Don’t panic and don’t ignore a tax notice sent by the IRS.
One of the great fears we all share is receiving an IRS notice in the mail, especially if it shows up requiring a signature. The fear and anxiety that these letters induce can be overwhelming, and that’s just from opening the letter without knowing the contents. Most notices from the IRS are computer-generated and have never been viewed or touched by an IRS employee. The IRS has lots of computers that work 24/7 with the sole purpose of analyzing all the information provided by the various sources that send info to the IRS. One such program matches W-2s and 1099s reported to the IRS to what you report on your tax return. If there is a difference, a form CP2000 is automatically generated and mailed to you. A real person never looks at the notice to see if it is reasonable or makes sense.
Real-World Example of Ignoring a Notice
A client of mine receives one of those CP2000 forms, and as usual, ignores it. Next, he receives another notice of assessment stating that he now owes the IRS about $178,000. He panics. After a couple of calls to the IRS, I find the problem. He works for a company that issued him duplicate 1099s for $366,000 each. One call and a faxed letter to the IRS, problem solved and now he owes nothing. This is not to say that all problems can be solved this easily, but many times it is as simple as just getting to the right section and person at the IRS. This is just one of the many facets of tax resolution.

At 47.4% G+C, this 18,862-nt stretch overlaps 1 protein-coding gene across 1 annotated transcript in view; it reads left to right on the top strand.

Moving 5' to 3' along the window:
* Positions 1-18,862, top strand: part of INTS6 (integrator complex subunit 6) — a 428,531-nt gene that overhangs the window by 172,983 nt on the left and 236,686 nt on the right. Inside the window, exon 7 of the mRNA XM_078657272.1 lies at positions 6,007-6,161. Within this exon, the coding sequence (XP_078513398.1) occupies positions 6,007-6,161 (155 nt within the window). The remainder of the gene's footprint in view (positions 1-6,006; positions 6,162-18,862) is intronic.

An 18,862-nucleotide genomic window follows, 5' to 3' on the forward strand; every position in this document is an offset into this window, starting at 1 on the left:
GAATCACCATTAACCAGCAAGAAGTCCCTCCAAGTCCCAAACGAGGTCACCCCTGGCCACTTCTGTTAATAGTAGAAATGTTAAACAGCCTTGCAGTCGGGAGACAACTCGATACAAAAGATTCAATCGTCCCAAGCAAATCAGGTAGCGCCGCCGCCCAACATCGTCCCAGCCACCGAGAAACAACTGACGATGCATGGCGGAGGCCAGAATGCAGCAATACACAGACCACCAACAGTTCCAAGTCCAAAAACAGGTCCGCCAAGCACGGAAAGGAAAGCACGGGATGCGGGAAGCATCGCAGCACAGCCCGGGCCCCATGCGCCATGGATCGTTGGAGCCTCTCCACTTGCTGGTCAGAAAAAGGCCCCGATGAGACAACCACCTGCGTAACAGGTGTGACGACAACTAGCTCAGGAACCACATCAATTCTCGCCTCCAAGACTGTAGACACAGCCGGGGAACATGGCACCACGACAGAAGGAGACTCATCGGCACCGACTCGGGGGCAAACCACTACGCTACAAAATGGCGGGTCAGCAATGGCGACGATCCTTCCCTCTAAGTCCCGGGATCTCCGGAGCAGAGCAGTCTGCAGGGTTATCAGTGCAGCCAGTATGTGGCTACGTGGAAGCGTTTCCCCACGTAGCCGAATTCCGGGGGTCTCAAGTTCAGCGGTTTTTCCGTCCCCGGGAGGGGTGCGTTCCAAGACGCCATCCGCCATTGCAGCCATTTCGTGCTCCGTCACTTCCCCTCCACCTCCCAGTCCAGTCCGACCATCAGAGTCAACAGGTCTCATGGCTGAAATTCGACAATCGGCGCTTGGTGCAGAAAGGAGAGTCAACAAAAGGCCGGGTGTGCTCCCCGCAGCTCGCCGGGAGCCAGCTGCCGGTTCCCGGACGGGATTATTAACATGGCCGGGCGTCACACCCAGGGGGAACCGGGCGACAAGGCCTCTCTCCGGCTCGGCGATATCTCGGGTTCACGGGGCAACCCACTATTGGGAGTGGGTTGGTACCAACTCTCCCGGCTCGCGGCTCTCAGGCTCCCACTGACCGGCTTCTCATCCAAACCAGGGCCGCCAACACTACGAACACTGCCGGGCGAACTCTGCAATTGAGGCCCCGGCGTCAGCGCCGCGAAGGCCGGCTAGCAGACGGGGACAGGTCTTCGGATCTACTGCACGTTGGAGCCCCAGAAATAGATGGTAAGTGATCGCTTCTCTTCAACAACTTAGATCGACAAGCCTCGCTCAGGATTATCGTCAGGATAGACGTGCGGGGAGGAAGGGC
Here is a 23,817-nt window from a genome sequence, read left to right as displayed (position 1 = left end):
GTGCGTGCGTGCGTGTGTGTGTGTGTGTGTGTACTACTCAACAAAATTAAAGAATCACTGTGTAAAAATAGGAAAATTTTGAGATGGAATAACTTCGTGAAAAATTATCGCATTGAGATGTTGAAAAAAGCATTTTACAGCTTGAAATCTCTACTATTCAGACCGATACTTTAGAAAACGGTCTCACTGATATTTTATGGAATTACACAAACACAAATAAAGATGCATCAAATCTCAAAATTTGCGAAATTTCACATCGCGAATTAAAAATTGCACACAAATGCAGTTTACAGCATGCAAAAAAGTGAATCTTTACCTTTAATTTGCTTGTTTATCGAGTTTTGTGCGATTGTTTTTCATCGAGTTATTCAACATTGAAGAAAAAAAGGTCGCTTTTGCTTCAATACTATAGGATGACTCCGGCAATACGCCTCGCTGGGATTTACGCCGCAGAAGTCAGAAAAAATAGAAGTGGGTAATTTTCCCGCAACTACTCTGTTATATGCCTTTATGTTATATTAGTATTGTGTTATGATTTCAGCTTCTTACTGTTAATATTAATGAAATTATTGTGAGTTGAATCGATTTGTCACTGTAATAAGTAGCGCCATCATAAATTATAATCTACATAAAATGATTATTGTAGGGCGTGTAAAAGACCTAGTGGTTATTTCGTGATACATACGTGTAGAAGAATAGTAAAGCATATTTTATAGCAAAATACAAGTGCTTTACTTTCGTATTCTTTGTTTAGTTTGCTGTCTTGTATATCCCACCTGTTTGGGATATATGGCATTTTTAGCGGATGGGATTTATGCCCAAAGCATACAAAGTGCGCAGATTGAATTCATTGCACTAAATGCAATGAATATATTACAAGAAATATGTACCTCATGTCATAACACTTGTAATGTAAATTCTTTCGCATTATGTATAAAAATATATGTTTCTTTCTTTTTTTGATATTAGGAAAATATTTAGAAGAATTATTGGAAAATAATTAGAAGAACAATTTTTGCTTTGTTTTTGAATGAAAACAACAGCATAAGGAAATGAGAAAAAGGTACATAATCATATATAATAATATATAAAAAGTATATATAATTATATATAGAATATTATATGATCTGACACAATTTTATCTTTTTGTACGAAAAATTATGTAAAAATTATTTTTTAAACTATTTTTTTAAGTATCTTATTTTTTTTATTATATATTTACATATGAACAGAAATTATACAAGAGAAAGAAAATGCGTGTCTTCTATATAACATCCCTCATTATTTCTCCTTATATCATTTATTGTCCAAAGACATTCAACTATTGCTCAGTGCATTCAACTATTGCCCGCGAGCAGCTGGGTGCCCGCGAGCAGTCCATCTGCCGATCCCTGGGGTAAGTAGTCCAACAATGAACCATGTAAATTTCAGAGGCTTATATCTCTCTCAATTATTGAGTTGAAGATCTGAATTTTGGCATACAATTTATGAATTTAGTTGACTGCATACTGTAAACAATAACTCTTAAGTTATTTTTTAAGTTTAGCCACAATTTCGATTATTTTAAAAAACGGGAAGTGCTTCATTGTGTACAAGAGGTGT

Taxation and its compliance is not only complicated, but it’s very personal. One of the most common reasons people fall behind with filing tax returns is they miss one year of filing, and then are too afraid to file subsequent years. The cycle repeats and next thing you know, they start getting those nasty notices from the IRS. If you do not file a tax return and you have income reported to the IRS, after a while, will create a tax return for you. It is called a substitute for return (SFR), from which they will assess tax, penalties and interest.
Real-World Example of Selling an Asset
You sell your personal residence, and that is the only income you have for that taxable year. You say to yourself, “I meet the exemption for selling my house, so I don’t have to report it.” Guess what—you will get a notice a couple years later with a tax assessment based on the gross sales price, plus penalties and interest. The same goes for sales of stocks. Many believe that if all a person has is capital gain income, they have no taxable income and therefore they don’t need to file. Same scenario as before. You will get a notice based on the gross sales price of the stocks along with the tax, penalties, and interest.
My advice: if you receive a tax document in the mail, contact your CPA. You will most likely need to file a tax return for that year.